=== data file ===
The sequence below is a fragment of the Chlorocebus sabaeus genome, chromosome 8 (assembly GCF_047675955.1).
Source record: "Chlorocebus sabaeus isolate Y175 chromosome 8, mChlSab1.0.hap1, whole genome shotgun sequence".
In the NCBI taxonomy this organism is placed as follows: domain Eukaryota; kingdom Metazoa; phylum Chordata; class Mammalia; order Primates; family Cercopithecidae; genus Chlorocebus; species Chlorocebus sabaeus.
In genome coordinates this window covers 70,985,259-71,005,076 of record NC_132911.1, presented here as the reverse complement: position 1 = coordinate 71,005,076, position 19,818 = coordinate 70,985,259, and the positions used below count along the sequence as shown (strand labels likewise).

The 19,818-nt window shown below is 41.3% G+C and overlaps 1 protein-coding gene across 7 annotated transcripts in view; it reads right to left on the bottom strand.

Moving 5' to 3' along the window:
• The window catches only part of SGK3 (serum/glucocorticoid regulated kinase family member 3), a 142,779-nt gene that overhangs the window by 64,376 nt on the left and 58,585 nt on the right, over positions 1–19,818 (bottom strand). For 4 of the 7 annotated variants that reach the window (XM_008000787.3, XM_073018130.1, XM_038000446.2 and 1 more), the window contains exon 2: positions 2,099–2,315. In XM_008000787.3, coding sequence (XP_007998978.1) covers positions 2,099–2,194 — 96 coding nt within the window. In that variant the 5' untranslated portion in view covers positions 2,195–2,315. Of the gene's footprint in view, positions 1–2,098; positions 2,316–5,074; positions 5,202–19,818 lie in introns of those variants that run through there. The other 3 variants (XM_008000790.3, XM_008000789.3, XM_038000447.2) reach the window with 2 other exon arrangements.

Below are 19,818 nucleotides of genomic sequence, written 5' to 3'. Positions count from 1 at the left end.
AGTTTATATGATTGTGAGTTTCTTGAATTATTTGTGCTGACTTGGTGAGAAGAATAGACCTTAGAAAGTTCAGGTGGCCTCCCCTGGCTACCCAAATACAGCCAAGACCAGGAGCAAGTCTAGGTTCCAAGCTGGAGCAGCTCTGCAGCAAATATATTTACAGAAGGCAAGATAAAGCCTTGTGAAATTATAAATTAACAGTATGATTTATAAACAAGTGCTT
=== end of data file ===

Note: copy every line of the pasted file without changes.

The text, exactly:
The sequence below is a fragment of the Chlorocebus sabaeus genome, chromosome 8 (assembly GCF_047675955.1).
Source record: "Chlorocebus sabaeus isolate Y175 chromosome 8, mChlSab1.0.hap1, whole genome shotgun sequence".
In the NCBI taxonomy this organism is placed as follows: domain Eukaryota; kingdom Metazoa; phylum Chordata; class Mammalia; order Primates; family Cercopithecidae; genus Chlorocebus; species Chlorocebus sabaeus.
In genome coordinates this window covers 70,985,259-71,005,076 of record NC_132911.1, presented here as the reverse complement: position 1 = coordinate 71,005,076, position 19,818 = coordinate 70,985,259, and the positions used below count along the sequence as shown (strand labels likewise).

The 19,818-nt window shown below is 41.3% G+C and overlaps 1 protein-coding gene across 7 annotated transcripts in view; it reads right to left on the bottom strand.

Moving 5' to 3' along the window:
• The window catches only part of SGK3 (serum/glucocorticoid regulated kinase family member 3), a 142,779-nt gene that overhangs the window by 64,376 nt on the left and 58,585 nt on the right, over positions 1–19,818 (bottom strand). For 4 of the 7 annotated variants that reach the window (XM_008000787.3, XM_073018130.1, XM_038000446.2 and 1 more), the window contains exon 2: positions 2,099–2,315. In XM_008000787.3, coding sequence (XP_007998978.1) covers positions 2,099–2,194 — 96 coding nt within the window. In that variant the 5' untranslated portion in view covers positions 2,195–2,315. Of the gene's footprint in view, positions 1–2,098; positions 2,316–5,074; positions 5,202–19,818 lie in introns of those variants that run through there. The other 3 variants (XM_008000790.3, XM_008000789.3, XM_038000447.2) reach the window with 2 other exon arrangements.

Below are 19,818 nucleotides of genomic sequence, written 5' to 3'. Positions count from 1 at the left end.
AGTTTATATGATTGTGAGTTTCTTGAATTATTTGTGCTGACTTGGTGAGAAGAATAGACCTTAGAAAGTTCAGGTGGCCTCCCCTGGCTACCCAAATACAGCCAAGACCAGGAGCAAGTCTAGGTTCCAAGCTGGAGCAGCTCTGCAGCAAATATATTTACAGAAGGCAAGATAAAGCCTTGTGAAATTATAAATTAACAGTATGATTTATAAACAAGTGCTT